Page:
Filling the idle minute

Have you ever felt that school life is nothing but studies, studies and more studies? Or that holidays are long, empty and boring? That you have plenty of time to kill? Well, watching movies or MTV is not the only alternative. A hundred and one things can be done and they can be both productive and interesting. Here are a few:

Writing: “Writing maketh an exact man.” (Francis Bacon) This can include many things like poetry. You can start writing poems. It is easy if you try. Just take any topic you feel strongly about.

Writing to periodicals: There are lots of children’s columns today to which you can send writings — articles, ideas and views. This may be just for the thrill of it, seeing your name in print. Or you may be paid for it. For this, search the library for all available opportunities; study the columns to find out what type of items are accepted. Then, write out your contribution neatly, better type it, or get it typed and send it to the magazine or paper. Enclose a self-addressed stamped envelope with your item.

Writing to famous people: Why not try it? A child’s innocent views in its own handwriting does have an effect. One small boy had been writing to NASA (a space agency in America) regularly for years. They finally invited him over at their expense. Another girl from Guntur had written a letter to Mikhail Gorbachev, then head of the USSR. The Russian Ambassador in India hand-delivered the reply. Presidents and statesmen are known to have been moved by the voice of a child. Someone I know got replies from numerous sources, right from Ronald Reagan to the BBC. Once you start getting replies, you can maintain a separate file.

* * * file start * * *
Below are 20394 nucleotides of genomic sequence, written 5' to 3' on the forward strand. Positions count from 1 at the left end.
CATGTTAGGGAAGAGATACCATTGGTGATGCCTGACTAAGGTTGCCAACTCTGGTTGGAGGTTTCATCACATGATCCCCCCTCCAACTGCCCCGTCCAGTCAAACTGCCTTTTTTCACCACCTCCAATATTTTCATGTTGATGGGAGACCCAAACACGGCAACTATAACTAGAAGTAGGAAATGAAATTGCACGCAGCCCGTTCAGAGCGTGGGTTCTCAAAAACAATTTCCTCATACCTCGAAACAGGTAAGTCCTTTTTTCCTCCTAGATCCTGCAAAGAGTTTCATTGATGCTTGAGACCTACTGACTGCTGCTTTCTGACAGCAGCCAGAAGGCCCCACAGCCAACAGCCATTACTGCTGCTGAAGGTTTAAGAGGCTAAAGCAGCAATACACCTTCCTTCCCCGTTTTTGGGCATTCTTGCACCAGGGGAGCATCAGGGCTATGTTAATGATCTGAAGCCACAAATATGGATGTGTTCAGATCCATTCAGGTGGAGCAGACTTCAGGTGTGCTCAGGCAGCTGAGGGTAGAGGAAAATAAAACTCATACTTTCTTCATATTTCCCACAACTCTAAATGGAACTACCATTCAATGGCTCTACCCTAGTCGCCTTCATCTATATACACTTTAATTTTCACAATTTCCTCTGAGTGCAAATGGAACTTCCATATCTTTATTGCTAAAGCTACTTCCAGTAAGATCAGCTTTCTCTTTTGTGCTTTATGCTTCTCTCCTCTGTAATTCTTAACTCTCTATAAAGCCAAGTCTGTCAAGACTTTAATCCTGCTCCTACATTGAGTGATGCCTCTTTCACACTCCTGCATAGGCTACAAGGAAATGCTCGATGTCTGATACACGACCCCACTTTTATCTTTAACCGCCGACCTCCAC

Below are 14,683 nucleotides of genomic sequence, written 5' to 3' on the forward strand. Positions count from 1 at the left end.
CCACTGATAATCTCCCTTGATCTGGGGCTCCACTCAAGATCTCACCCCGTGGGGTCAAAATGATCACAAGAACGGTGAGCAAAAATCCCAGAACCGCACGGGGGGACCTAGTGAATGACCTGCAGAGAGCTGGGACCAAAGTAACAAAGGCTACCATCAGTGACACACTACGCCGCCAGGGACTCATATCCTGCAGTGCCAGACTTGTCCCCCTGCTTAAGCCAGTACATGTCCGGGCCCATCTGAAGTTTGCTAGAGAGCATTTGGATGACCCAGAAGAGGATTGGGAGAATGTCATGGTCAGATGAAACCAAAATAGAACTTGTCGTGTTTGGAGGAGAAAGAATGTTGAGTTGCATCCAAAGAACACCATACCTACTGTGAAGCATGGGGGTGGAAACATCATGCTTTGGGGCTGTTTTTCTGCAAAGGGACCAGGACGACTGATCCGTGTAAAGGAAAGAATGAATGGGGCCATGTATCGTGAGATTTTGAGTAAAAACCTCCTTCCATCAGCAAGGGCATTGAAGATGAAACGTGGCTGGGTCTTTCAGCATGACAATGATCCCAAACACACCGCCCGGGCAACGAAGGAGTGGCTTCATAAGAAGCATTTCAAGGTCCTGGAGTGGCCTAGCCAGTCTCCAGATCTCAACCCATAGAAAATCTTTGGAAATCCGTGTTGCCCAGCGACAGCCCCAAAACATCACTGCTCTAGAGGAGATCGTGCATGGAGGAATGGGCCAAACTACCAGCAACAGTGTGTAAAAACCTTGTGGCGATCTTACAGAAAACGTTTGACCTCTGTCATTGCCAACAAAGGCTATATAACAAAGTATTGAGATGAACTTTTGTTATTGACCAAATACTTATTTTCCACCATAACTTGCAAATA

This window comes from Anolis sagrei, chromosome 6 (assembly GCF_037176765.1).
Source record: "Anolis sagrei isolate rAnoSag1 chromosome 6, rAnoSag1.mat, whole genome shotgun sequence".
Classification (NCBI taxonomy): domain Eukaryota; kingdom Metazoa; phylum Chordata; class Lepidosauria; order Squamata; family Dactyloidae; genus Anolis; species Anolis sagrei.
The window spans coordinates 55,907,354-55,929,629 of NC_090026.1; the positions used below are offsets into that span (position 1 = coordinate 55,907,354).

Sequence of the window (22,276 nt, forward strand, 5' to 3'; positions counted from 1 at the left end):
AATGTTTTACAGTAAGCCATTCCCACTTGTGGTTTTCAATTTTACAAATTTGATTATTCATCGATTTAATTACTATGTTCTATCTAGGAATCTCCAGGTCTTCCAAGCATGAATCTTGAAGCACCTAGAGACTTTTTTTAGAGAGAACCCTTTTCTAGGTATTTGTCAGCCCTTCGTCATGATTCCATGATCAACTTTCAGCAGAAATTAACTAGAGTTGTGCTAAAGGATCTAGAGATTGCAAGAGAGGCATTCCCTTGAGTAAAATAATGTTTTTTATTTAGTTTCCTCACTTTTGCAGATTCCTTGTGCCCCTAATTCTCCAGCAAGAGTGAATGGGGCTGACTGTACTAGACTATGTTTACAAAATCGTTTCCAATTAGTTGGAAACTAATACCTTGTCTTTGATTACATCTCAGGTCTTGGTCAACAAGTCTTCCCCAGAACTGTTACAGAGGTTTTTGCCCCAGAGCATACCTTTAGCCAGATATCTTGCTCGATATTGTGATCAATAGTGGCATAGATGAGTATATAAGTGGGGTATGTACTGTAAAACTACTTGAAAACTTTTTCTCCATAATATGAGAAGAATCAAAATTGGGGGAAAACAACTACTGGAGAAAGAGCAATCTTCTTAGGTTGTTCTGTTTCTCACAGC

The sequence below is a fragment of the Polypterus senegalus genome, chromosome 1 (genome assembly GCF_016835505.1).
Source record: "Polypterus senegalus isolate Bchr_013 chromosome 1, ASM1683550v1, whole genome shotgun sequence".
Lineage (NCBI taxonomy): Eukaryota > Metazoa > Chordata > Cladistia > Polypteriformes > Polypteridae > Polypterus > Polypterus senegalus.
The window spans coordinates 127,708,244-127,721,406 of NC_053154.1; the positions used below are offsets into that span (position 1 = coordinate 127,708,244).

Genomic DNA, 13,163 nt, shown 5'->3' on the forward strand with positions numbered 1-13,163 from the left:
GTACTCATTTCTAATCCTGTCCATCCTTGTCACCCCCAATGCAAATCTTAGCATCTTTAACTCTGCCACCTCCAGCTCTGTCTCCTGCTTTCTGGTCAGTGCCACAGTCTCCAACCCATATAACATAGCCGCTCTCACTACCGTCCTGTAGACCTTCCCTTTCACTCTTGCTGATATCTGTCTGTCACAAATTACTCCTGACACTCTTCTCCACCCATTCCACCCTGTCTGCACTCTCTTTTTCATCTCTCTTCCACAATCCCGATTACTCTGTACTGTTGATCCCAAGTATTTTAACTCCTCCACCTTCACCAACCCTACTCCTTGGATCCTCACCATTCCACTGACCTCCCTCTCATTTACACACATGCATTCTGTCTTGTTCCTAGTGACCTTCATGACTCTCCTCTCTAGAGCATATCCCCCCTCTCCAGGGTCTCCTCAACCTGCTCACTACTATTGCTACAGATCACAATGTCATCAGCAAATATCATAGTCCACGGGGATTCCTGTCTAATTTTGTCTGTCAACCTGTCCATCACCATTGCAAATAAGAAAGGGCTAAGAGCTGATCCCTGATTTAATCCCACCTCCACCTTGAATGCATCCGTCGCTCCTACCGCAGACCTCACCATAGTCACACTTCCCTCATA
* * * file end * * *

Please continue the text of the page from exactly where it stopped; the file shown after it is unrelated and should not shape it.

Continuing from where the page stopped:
Start a school newspaper: This is not as difficult as it sounds. All you need is a group of willing people, with at least one person having a good command over the language and a little help from the authorities. Also preferred is someone good at sketching. First decide whether it is going to be a two or four-pager paper, weekly or monthly. Then think of a well-designed title and logo. You can take initial help from teachers and parents. Remember, the stress should be on school news.

Now you can type out the whole newspaper and photocopy the number of copies you require. Nothing like it if you can get your school authorities to cyclostyle it. Selling is the most difficult part and will depend on your skill. You can get an advertisement put up on the notice board.

If you have relatives throughout the country, you can start a family newspaper. Mention births, nursery/school/college admissions, engagements and marriages, illnesses and recoveries, jobs, promotions, windfalls, retirements. Send the newspaper by post. For this, you will have to keep well in touch with all. The whole family will thus get an update.